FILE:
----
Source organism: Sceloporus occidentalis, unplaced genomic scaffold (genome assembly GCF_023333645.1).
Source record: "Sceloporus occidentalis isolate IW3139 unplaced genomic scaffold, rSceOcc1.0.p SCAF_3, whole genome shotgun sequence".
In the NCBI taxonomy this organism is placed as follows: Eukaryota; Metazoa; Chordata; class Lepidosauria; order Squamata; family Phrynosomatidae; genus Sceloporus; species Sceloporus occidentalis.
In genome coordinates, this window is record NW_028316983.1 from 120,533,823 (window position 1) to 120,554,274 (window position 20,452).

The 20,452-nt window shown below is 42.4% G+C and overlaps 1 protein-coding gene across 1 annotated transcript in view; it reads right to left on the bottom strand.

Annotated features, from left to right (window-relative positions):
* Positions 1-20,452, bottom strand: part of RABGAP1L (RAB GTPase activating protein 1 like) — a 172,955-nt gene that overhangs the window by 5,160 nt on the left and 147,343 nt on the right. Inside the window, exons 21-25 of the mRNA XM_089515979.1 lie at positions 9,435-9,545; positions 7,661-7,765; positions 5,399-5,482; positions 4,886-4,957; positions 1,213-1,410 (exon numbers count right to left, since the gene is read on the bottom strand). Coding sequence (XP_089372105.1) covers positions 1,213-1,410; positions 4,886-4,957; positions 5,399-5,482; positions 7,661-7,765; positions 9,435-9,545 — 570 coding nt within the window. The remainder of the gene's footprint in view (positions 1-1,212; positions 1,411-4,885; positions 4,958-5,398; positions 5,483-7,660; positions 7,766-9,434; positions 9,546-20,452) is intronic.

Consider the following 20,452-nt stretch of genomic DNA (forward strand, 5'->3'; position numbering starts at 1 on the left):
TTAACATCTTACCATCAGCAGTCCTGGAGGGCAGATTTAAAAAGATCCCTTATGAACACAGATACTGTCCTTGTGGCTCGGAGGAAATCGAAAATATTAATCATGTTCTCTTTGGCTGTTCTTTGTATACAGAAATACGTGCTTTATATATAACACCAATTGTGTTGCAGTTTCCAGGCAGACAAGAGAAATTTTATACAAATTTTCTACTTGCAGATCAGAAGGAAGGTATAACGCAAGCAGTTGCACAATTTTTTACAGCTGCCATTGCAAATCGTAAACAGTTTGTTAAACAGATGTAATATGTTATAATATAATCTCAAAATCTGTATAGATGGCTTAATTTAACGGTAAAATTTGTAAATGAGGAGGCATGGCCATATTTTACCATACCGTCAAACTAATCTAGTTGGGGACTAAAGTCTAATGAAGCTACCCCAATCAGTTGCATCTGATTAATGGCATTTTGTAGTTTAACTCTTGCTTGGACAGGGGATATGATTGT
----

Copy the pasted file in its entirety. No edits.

Source organism: Sceloporus occidentalis, unplaced genomic scaffold (genome assembly GCF_023333645.1).
Source record: "Sceloporus occidentalis isolate IW3139 unplaced genomic scaffold, rSceOcc1.0.p SCAF_3, whole genome shotgun sequence".
In the NCBI taxonomy this organism is placed as follows: Eukaryota; Metazoa; Chordata; class Lepidosauria; order Squamata; family Phrynosomatidae; genus Sceloporus; species Sceloporus occidentalis.
In genome coordinates, this window is record NW_028316983.1 from 120,533,823 (window position 1) to 120,554,274 (window position 20,452).

The 20,452-nt window shown below is 42.4% G+C and overlaps 1 protein-coding gene across 1 annotated transcript in view; it reads right to left on the bottom strand.

Annotated features, from left to right (window-relative positions):
* Positions 1-20,452, bottom strand: part of RABGAP1L (RAB GTPase activating protein 1 like) — a 172,955-nt gene that overhangs the window by 5,160 nt on the left and 147,343 nt on the right. Inside the window, exons 21-25 of the mRNA XM_089515979.1 lie at positions 9,435-9,545; positions 7,661-7,765; positions 5,399-5,482; positions 4,886-4,957; positions 1,213-1,410 (exon numbers count right to left, since the gene is read on the bottom strand). Coding sequence (XP_089372105.1) covers positions 1,213-1,410; positions 4,886-4,957; positions 5,399-5,482; positions 7,661-7,765; positions 9,435-9,545 — 570 coding nt within the window. The remainder of the gene's footprint in view (positions 1-1,212; positions 1,411-4,885; positions 4,958-5,398; positions 5,483-7,660; positions 7,766-9,434; positions 9,546-20,452) is intronic.

Consider the following 20,452-nt stretch of genomic DNA (forward strand, 5'->3'; position numbering starts at 1 on the left):
TTAACATCTTACCATCAGCAGTCCTGGAGGGCAGATTTAAAAAGATCCCTTATGAACACAGATACTGTCCTTGTGGCTCGGAGGAAATCGAAAATATTAATCATGTTCTCTTTGGCTGTTCTTTGTATACAGAAATACGTGCTTTATATATAACACCAATTGTGTTGCAGTTTCCAGGCAGACAAGAGAAATTTTATACAAATTTTCTACTTGCAGATCAGAAGGAAGGTATAACGCAAGCAGTTGCACAATTTTTTACAGCTGCCATTGCAAATCGTAAACAGTTTGTTAAACAGATGTAATATGTTATAATATAATCTCAAAATCTGTATAGATGGCTTAATTTAACGGTAAAATTTGTAAATGAGGAGGCATGGCCATATTTTACCATACCGTCAAACTAATCTAGTTGGGGACTAAAGTCTAATGAAGCTACCCCAATCAGTTGCATCTGATTAATGGCATTTTGTAGTTTAACTCTTGCTTGGACAGGGGATATGATTGT